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Dr. Swapnil Gadge is famous for joint replacement surgery in Nagpur. He explains the concept of joint replacement surgery in the current scenario. Joint replacement surgery includes exchanging a damaged joint by having a manufactured joint. In hip or knee replacement in Nagpur, the unnatural joint is made out of steel and plastic. In the case of shared replacement in the hand, the newest joint is most commonly consists of silicone rubber or the person’s own tissues such as a percentage of a tendon. Joint replacement surgery, called as arthroplasty, is very popular. Every year, orthopaedic in Nagpur carry out thousands of joint replacement surgeries. Many of these surgeries are conducted on the substantial weight-bearing joints, for example, the hips and knees. Joint replacement surgery in the arms is commonly utilized in managing serious arthritis that involves the small important joints of the hand. Typically, the hip replacement in Nagpur and knee replacement in Nagpur, acquire continuous stress from taking walks, running, sporting activity, or maybe injury and are more commonly afflicted by the wearing of collagenous cartilage (degenerative arthritis) than the side joints. But, the joints on the hand do encounter strain in day to day use, and due to the fact that the hand joints are normally smaller sized, these types of strains are typically targeted over a lesser area. The higher proportion of strain to hand area can lead to the elegant joint cartilage to put on in recent times. As the cartilage degenerates, the real bone triggers to being revealed. As soon as the deteriorated joint moves, calcareous rubs upon bone triggering pain, swelling, limiting motions, and frequently causing a farming or popping sensation. Additionally, forms of arthritis that are a result of inflammation of the tissue’s cellular lining the joint frequently impact the small joints of the wrists and hands to cause a joint break down. Examples include rheumatoid arthritis and psoriatic arthritis.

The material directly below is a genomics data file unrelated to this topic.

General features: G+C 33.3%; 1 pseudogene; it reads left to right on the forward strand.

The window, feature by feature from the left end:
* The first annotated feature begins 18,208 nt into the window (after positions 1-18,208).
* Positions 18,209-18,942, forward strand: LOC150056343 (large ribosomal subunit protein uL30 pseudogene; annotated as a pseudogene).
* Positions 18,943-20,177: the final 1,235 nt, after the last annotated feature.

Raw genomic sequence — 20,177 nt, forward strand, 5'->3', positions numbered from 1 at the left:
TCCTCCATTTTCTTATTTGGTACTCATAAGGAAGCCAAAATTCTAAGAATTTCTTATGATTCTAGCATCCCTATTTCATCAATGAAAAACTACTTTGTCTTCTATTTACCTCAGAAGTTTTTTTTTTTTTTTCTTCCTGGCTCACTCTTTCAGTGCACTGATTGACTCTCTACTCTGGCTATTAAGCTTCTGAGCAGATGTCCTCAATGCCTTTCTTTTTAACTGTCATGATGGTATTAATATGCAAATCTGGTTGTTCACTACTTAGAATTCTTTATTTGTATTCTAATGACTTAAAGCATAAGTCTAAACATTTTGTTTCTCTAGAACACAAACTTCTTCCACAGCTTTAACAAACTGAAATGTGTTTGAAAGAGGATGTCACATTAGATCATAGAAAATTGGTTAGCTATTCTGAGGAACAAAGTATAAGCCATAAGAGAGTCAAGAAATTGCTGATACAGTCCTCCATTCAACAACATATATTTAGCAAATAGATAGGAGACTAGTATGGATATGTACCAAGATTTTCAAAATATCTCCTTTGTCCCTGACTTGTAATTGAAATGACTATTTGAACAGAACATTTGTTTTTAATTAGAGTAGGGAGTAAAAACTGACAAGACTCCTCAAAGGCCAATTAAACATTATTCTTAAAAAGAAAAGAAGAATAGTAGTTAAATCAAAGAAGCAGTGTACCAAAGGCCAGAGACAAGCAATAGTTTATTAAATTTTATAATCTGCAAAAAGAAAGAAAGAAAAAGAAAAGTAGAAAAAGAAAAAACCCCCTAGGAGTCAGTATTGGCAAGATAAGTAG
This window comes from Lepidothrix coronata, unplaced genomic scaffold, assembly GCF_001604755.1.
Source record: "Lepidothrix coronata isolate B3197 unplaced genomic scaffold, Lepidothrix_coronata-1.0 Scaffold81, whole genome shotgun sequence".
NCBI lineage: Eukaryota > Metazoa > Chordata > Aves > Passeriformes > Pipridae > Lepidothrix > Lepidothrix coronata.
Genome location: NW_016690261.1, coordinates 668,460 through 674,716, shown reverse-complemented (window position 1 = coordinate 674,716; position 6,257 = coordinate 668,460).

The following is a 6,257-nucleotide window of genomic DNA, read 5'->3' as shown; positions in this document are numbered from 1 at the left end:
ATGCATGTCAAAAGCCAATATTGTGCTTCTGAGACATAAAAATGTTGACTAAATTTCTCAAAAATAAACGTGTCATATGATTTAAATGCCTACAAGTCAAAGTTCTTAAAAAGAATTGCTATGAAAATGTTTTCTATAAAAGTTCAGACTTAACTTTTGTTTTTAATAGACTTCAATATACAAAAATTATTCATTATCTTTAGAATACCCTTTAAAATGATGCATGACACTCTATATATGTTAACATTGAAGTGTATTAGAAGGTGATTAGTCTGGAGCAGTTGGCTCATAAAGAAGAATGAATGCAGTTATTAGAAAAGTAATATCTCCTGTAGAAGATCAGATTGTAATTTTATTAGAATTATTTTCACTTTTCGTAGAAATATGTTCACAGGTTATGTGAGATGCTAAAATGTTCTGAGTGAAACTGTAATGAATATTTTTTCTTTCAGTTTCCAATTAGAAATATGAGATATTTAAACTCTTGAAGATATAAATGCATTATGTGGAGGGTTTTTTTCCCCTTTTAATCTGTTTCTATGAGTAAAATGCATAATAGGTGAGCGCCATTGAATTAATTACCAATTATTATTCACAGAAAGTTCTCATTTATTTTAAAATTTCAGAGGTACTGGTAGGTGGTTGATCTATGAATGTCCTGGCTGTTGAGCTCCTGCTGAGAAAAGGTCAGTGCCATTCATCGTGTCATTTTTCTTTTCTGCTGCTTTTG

Radial Head Fractures The elbow is a junction between the forearm and upper arm. The elbow joint is made up of 3 bones, namely the humerus bone in the upper arm, which joins with the radius and ulna bones in the forearm. The elbow joint is essential for the movement of your arms for daily activities. The head of the radius bone is cup-shaped and corresponds to the spherical surface of the humerus. The injury in the head of the radius causes impairment in the function of the elbow. Radial head fractures are very common and occur in almost 20% of acute elbow injuries. Elbow dislocations are generally associated with radial head fractures. Radial head fractures are more common in women than in men and occur more frequently in the age group of 30 and 40 years. The most common cause of radial head fractures is breaking a fall with an outstretched arm. Radial head fractures can also occur due to a direct impact on the elbow, a twisting injury, sprain, dislocation or strain. The symptoms of a radial head fracture include severe pain, swelling in the elbow, difficulty in moving the arm, visible deformity indicating dislocation, bruising and stiffness. Your doctor may recommend an X-ray to confirm the fracture and assess displacement of the bone. Sometimes, your doctor may suggest a CT scan to obtain further details of the fracture, especially the joint surfaces. The treatment of a fracture depends on the type of fracture. Type 1 fractures are usually very small. The bone appears cracked, but remains fitted together. The doctor might use a splint (casting) to fix the bone. You may have to wear a sling for a few days. If the crack becomes intense or the fracture gets deep, then your doctor may suggest surgical treatment. Type 2 fractures are characterised by displacement of bones and breaking of bones into large pieces and can be treated by surgery. During surgery, your doctor will correct the soft-tissue injuries and insert screws and plates to hold the displaced bone firmly together. Small pieces of bone may be removed if it prevents normal movement of the elbow. Type 3 fractures are characterised by multiple broken pieces of bone. Surgery is considered the compulsory treatment to either fix or remove the broken pieces of bone, sometimes including the radial head. An artificial radial head may be placed to improve the function of the elbow.